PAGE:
Greenbelt protection needs to be extended north


By Bob Bowles

Previously published by AWARE Simcoe.

The Ganaraska Trail makes its way across Simcoe County as it runs from Port Hope on Lake Ontario to Glen Huron where it meets the Bruce Trail with side trails to Midland and Wasaga Beach. The forests in Simcoe County make up some of the nicest places to hike along the trail. The trail runs through places like Scout Valley in Orillia and then over the Oro Moraine through several Simcoe County Forests then through the 1780 ha. Copeland Forest Resource Management Area, the largest tract of crown land left in Southern Ontario.

This second-growth forest on the Oro Moraine is used by Nordic skiers (13 km of expert, 10.9 km of intermediate and 1.5 km of beginner trails in this area), all track-set with signs prohibiting pedestrians and dogs. It is also used by hikers, hunters, horseback riders, bird watchers, naturalists, recreational walkers, dog walkers, snowshoeing enthusiasts, and in recent years many mountain bikers. Add to that list dirt bikers, four-wheelers and even hummer tours and you have high usage of the lattice network of trails through this beautiful forest.

This is also true for all the Simcoe County Forests where mountain bikers have constructed many trails through the forests that zigzag back and forth over rocks and between trees to give them more distance as they ride their bikes over the forest floor compacting the earth and tearing the beautiful mosses and lichens from the rocks that they use as obstacles and jumps in their high energy recreation that has high impact on the forest ecology. Many new bike trails in the Simcoe County Forests are marked by large blotches of red paint on the bark of nearby trees giving the forest a very unnatural appearance. Add to this the heavy impact of logging of the red pine plantations by the county and you have a forest that is taking on a whole new appearance.

These forests on the Oro Moraine need to be protected, not for the many users and stakeholders mentioned above but because like other moraines, that were formed 13,000 years ago with the melting of the Wisconsin Glacier, they consist of limestone and sand deposits over aquifers that are the source of our freshwater. The Copeland Forests on the south edge of the Oro Moraine form the headwaters of the Sturgeon River, Coldwater River and Willow Creek watersheds. I first became aware of the great importance of these aquifers at the base of the moraine with my work to protect Mill Creek and Scout Valley with its freshwater seeps and springs at the north end of the Oro Moraine at Orillia. There are many other streams of watersheds along the Oro Moraine between these two locations like Burls Creeks, Hawkestone Creek, Bluffs Creek and Bass Lake (source of the North River) just to mention a few. These all provide cold, clean, fresh water to either the Lake Simcoe or Georgian Bay watersheds and protect the quality of our freshwater.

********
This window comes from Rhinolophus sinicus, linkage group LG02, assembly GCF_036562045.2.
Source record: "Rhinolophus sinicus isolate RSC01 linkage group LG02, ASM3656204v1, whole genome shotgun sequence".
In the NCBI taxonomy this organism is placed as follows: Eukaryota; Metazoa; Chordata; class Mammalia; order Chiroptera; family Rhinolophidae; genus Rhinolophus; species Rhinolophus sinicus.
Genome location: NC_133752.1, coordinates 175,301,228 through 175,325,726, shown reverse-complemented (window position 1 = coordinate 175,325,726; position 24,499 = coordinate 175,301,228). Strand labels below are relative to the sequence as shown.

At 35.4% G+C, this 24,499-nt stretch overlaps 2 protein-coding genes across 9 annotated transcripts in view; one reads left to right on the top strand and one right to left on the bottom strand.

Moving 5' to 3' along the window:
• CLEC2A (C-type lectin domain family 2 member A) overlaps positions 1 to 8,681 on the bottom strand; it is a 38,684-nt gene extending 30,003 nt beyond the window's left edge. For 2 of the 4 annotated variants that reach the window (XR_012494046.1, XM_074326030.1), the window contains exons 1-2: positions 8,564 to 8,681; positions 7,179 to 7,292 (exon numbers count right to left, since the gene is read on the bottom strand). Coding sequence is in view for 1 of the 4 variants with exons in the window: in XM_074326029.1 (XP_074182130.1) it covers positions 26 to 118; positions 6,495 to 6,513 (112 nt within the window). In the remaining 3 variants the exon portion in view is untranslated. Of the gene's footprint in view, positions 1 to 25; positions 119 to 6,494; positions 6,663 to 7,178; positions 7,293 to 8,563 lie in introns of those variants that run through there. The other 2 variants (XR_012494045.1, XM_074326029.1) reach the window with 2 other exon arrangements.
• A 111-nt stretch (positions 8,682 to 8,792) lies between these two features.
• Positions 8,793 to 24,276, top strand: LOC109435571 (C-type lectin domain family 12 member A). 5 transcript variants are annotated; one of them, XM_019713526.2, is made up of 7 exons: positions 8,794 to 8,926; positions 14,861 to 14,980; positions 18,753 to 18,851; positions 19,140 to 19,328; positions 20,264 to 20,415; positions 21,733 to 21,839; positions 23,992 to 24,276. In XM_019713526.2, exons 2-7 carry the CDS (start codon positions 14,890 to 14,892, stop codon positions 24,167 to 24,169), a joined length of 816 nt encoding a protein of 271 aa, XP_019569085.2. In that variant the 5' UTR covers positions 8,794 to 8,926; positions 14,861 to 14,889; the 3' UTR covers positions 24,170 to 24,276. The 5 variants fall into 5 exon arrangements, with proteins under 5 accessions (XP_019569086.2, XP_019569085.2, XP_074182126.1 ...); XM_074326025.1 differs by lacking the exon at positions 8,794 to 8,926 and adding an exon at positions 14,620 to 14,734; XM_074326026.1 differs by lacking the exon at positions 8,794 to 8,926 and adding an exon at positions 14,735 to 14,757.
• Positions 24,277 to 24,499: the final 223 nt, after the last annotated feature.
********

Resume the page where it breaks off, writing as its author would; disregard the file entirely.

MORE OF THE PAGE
Ten years ago we realized that the Golden Horseshoe area around the Greater Toronto Area was one of the fastest growing regions in North America. The Greenbelt Protection Plan passed in February 2005 protected nearly 2 million acres of valuable land and water, curbing urban sprawl, protecting woodlands as natural carbon sinks, preserving agricultural lands and protecting clean water systems from wetlands and the Oak Ridges Moraine south of our area.

Now, ten years later, this greenbelt protection area needs to be extended north to protect areas like the Minesing Wetlands, the Oro Moraine areas like Copeland Forest and Scout Valley. In fact, the protection should extend north to include all of the Lake Simcoe watershed area which would also include Carden Alvar and the Talbot River system. We need to protect the clean water aquifers in these areas improving the quality of water in Lake Simcoe and Georgian Bay but most of all protecting our freshwater sources of drinking water.

This would limit some of the housing development projects in some areas like along Willow Creek in Minesing Wetlands and Snow Valley, the only known location in Canada for the rare Hine’s Emerald dragonfly, a species very sensitive to water quality. It would need to limit some of the logging operations in Simcoe County where our woodlands are below the acceptable limits and the recreational activities in places like Copeland Forest with very sensitive headwaters. It also needs to limit the construction of new recreational trails so that we don’t end up with a lattice work of forest trails which will fragment the forest resulting in no forest in the end. This is something to think about the next time you hike along our trails through the forests on the Oro Moraine.

Bob Bowles is the president of the Ganaraska Hiking Trail Association.

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